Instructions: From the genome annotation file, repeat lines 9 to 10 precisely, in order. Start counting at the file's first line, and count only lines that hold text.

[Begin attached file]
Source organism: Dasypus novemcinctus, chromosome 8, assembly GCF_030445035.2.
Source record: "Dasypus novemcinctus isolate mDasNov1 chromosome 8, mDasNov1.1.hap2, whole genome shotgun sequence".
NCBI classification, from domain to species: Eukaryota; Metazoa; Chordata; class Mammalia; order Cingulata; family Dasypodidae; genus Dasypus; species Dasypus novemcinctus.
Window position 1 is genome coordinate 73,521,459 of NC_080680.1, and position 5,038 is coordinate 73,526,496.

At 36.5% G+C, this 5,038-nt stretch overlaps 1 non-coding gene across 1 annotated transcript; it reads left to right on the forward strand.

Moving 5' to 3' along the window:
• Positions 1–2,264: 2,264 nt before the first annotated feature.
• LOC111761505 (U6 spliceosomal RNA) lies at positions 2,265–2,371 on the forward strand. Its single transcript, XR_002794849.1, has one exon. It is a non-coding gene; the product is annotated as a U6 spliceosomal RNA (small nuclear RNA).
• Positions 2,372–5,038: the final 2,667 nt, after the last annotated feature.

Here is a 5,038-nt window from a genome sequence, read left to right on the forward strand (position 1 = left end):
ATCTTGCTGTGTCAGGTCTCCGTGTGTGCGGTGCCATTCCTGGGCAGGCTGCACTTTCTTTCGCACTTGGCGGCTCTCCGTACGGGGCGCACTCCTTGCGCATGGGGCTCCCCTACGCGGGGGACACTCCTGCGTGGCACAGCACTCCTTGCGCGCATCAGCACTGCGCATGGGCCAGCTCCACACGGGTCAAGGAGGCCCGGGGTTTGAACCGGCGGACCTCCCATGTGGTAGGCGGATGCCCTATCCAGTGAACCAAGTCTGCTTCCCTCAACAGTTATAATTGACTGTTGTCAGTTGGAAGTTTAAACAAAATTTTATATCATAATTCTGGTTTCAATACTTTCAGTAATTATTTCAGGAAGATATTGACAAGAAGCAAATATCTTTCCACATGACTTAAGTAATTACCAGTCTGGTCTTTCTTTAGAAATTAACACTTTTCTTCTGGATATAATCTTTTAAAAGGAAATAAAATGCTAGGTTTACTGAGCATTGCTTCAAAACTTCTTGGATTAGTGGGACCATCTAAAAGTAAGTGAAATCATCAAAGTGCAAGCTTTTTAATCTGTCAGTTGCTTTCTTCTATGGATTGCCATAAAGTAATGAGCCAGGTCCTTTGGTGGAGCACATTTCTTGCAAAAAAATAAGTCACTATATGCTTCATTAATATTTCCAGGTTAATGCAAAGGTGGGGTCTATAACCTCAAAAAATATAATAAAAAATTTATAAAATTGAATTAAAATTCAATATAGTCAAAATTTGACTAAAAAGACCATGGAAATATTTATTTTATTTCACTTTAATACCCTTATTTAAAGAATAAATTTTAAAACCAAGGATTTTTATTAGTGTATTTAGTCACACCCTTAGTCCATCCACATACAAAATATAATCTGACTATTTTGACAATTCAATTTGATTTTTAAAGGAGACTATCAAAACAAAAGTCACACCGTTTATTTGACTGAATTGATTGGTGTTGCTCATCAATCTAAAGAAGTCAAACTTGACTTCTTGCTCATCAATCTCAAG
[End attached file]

• Positions 2,372–5,038: the final 2,667 nt, after the last annotated feature.

Here is a 5,038-nt window from a genome sequence, read left to right on the forward strand (position 1 = left end):